Austronesian Counting

Wednesday, December 5, 2007

Decades in Polynesia

Filed under: Uncategorized — richardparker01 @ 12:50 pm

To mitigate the Tongan 50 SNAFU, I posted a list of Polynesian numbers that I consider are overlays on older sytems:

Language – 10 – 20 – 50
Takuu – sinafuru – matarua, rue – matarima, lima
Vaeakau-Taumako – katoa, kharo, dumaa – gatoaelua – gatoaelima
Futuna East – kau, agafulu – kaulua – kaulima
Pukapuka – laugaulu – tinolua, laulua, luangaulu – tinolima, laulima, limangaulu
Fijian – e tini na, sagavulu, – rua-sagavulu – lima-sagavulu
Niuean – hongofulu – tekau – lima fiha
Tongan – hongofulu – tekau – nimangofulu
Rarotongan – nga’uru – rua nga’uru – rima nga’uru
Tahitian – ho’e’ahuru – piti ‘ahuru, ta’au, arooato – ?
Marquesan – ‘onohu’u, ‘okohu’u – tekau – ?
Hawaiian – umi – iwakâlua – haneli
Maori – ka-cahuru, ngahuru, tekau – rua tekau, tekau – rima tekau

The ‘proto-Austronesian’ number system goes:
10 = *sa-puluq (1 x10) – 20 = *duSa-puluq (2 x 10) – 50 = *lima-puluq (5 x 10)
so, any major variations in the Polynesian numbers (ie non-cognates) must be, by the rules of the game, innovations in the purely linguistic sense.
But in the real world, a retained number-name from an older vigesimal system (above no 10), cannot possibly be a technical innovation.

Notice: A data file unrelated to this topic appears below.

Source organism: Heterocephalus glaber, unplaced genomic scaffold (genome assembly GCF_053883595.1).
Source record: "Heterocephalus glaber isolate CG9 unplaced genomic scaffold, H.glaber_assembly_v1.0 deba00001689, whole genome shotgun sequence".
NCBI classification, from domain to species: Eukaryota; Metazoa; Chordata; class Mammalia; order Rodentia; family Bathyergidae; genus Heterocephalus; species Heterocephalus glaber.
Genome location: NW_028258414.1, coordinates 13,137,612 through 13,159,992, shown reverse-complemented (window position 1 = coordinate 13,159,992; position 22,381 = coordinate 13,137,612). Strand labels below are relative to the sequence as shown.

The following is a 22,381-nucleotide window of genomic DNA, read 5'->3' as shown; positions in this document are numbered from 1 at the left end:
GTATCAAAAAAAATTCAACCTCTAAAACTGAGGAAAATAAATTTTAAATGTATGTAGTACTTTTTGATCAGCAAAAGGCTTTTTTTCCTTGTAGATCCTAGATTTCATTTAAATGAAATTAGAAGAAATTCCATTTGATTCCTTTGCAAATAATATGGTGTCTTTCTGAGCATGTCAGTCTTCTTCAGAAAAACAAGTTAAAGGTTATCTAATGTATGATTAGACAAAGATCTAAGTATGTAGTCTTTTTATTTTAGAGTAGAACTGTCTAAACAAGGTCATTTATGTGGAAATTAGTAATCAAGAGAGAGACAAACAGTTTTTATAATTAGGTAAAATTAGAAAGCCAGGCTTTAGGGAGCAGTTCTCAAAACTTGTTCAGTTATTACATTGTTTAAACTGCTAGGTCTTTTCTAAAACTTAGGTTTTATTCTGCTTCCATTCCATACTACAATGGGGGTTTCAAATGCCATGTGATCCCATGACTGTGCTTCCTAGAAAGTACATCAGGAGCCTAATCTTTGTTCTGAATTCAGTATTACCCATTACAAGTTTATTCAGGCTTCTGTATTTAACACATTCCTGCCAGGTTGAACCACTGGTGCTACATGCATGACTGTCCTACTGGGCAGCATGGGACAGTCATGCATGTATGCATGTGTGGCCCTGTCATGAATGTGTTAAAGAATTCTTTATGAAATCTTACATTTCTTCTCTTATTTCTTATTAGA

Even linguists recognise that
90=quatre-vingt dix
are not ‘innovations’.

Most of these Polynesian systems appear to be relatively ‘modern’ constructions:
Only Rarotongan shows a regular series.
Why else should Fijian make 20= 2 x 1 x 10, 5 x 1 x 10?
Why else does Maori rename 20 as 10, in modern times, and then make up a series?
And what does fiha mean in Niuean? Or haneli in Hawaiian?


1 Comment »

  1. fiha derived from fulu?
    not so odd

    haneli maybe origin hane lima?

    Hawaiian laulima = hands together = cooperation but may also have been a quantity of say 5 paddlers per canoe
    (just guessing)

    You know the Micronesian money system on Truk or Yap, they had huge stone coins, do you think they derived from Chinese coins with holes inside, enlarged to show higher value since they didn’t have number script?

    Polynesian pigs from Vietnam
    Jade from Taiwan
    Diamond dust to grind jade from Shianghai neighbor mine and coast city
    Bronze bells/gongs from Vietnam
    Ceramics from Lapita, others

    Papuans share some music style with Pygmies and Khoisan, according to Victor
    but no Indian tribals match this “music signature”

    and so it goes

    Comment by "the Dude" — Sunday, December 30, 2007 @ 5:33 am

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